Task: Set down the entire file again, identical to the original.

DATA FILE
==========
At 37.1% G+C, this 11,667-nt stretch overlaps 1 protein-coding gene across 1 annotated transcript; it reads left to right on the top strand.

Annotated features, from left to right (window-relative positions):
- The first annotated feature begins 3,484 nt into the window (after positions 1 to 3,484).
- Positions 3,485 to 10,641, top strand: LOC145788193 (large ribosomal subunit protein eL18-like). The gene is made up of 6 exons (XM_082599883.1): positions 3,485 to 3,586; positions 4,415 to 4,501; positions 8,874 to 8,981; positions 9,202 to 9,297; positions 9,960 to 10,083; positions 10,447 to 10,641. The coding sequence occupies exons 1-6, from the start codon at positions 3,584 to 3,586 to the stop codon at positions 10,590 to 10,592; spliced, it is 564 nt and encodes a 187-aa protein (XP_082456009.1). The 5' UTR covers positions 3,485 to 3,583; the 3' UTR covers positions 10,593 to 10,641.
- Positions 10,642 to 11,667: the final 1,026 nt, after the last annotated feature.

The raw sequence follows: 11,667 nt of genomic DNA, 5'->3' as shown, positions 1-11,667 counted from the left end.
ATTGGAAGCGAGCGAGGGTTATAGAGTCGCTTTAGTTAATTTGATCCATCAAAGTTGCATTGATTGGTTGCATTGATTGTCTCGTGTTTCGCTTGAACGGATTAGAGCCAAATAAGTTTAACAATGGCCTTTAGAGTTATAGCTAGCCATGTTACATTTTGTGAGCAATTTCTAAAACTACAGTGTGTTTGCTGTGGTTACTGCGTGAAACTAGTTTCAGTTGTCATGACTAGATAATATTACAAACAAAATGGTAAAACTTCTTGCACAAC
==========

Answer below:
At 37.1% G+C, this 11,667-nt stretch overlaps 1 protein-coding gene across 1 annotated transcript; it reads left to right on the top strand.

Annotated features, from left to right (window-relative positions):
- The first annotated feature begins 3,484 nt into the window (after positions 1 to 3,484).
- Positions 3,485 to 10,641, top strand: LOC145788193 (large ribosomal subunit protein eL18-like). The gene is made up of 6 exons (XM_082599883.1): positions 3,485 to 3,586; positions 4,415 to 4,501; positions 8,874 to 8,981; positions 9,202 to 9,297; positions 9,960 to 10,083; positions 10,447 to 10,641. The coding sequence occupies exons 1-6, from the start codon at positions 3,584 to 3,586 to the stop codon at positions 10,590 to 10,592; spliced, it is 564 nt and encodes a 187-aa protein (XP_082456009.1). The 5' UTR covers positions 3,485 to 3,583; the 3' UTR covers positions 10,593 to 10,641.
- Positions 10,642 to 11,667: the final 1,026 nt, after the last annotated feature.

The raw sequence follows: 11,667 nt of genomic DNA, 5'->3' as shown, positions 1-11,667 counted from the left end.
ATTGGAAGCGAGCGAGGGTTATAGAGTCGCTTTAGTTAATTTGATCCATCAAAGTTGCATTGATTGGTTGCATTGATTGTCTCGTGTTTCGCTTGAACGGATTAGAGCCAAATAAGTTTAACAATGGCCTTTAGAGTTATAGCTAGCCATGTTACATTTTGTGAGCAATTTCTAAAACTACAGTGTGTTTGCTGTGGTTACTGCGTGAAACTAGTTTCAGTTGTCATGACTAGATAATATTACAAACAAAATGGTAAAACTTCTTGCACAAC